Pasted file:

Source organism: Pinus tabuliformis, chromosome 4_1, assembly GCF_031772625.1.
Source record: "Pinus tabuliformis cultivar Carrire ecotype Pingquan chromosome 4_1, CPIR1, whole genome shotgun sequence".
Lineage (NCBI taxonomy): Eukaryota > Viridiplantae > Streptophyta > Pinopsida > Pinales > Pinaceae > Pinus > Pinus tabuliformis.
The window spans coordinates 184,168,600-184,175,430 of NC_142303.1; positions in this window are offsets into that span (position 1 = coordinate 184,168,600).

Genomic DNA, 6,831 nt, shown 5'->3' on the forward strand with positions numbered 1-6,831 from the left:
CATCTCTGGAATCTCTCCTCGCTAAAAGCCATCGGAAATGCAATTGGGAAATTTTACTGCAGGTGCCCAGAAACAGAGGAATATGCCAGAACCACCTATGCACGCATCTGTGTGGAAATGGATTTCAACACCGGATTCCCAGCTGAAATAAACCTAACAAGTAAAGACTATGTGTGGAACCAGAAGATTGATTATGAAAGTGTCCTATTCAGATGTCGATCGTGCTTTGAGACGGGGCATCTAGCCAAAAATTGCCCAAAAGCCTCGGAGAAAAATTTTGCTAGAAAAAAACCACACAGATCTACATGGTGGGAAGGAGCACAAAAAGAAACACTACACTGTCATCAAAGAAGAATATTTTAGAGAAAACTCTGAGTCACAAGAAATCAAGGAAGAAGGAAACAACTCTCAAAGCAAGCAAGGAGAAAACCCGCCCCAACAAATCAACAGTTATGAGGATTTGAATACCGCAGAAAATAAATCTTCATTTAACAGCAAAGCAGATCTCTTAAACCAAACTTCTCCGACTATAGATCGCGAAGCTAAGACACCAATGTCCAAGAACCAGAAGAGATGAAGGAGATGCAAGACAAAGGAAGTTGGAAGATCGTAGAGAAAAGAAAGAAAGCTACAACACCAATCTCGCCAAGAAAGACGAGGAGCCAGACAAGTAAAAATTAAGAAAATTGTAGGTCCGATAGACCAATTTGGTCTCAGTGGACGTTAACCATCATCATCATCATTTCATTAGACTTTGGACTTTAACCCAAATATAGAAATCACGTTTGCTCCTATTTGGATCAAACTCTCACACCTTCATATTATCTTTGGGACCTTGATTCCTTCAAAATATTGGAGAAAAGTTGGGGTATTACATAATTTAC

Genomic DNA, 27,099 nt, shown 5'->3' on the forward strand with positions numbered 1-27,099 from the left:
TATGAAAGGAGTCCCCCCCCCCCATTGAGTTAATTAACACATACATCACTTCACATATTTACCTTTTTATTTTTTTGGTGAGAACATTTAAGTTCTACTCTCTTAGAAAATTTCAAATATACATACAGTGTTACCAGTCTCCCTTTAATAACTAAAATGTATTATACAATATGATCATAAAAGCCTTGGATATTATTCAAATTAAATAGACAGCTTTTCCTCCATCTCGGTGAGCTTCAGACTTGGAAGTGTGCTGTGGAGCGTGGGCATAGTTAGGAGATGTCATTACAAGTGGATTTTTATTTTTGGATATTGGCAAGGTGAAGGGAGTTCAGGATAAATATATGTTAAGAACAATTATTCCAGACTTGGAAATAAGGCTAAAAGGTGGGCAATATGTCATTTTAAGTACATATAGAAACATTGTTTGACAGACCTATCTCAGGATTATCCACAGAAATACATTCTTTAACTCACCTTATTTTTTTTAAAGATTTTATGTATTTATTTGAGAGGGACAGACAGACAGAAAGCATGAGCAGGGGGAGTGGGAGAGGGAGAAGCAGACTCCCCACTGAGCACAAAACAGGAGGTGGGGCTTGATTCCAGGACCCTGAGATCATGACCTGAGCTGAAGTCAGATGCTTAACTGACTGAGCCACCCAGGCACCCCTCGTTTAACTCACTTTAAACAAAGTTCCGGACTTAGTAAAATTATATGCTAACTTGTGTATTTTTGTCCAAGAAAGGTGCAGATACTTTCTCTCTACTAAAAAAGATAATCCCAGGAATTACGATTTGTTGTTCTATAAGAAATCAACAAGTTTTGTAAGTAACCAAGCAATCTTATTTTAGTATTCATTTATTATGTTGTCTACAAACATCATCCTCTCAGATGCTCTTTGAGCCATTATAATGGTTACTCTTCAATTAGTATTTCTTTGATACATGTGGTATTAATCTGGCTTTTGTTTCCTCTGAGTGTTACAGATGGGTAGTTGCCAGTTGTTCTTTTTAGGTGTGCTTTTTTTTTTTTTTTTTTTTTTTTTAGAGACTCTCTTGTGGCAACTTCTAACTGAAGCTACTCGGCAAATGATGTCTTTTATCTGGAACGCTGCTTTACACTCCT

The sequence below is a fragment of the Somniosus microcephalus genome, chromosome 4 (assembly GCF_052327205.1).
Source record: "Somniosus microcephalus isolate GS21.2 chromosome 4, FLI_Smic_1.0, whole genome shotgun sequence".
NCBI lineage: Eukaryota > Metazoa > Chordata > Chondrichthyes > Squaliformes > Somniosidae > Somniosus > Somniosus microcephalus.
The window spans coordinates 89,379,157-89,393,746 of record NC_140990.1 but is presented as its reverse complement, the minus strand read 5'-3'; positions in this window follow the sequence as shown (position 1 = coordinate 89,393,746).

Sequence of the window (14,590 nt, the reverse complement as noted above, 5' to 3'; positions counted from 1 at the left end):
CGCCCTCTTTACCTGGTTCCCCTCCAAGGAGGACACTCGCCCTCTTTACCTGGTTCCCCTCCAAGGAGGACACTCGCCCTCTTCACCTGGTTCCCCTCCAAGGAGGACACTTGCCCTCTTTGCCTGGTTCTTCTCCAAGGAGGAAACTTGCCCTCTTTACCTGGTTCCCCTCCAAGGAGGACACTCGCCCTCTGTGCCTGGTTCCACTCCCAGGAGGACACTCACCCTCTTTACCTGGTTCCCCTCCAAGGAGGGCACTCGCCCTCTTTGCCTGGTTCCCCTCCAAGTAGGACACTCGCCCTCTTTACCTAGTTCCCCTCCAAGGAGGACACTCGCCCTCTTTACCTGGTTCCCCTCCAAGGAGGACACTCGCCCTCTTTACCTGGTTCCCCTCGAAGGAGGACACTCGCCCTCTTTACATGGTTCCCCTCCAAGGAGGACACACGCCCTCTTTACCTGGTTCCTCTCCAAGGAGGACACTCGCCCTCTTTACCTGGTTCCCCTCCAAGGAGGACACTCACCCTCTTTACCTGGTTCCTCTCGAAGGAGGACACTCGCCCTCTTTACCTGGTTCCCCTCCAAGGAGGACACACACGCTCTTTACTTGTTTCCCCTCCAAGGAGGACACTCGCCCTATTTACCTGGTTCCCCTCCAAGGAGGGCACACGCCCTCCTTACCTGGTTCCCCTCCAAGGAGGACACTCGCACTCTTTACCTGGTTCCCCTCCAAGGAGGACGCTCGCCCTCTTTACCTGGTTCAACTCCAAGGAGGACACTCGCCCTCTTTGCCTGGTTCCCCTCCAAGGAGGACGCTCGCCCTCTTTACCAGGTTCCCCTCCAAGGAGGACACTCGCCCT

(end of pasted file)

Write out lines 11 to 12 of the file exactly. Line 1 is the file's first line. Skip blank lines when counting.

NCBI lineage: Eukaryota > Metazoa > Chordata > Chondrichthyes > Squaliformes > Somniosidae > Somniosus > Somniosus microcephalus.
The window spans coordinates 89,379,157-89,393,746 of record NC_140990.1 but is presented as its reverse complement, the minus strand read 5'-3'; positions in this window follow the sequence as shown (position 1 = coordinate 89,393,746).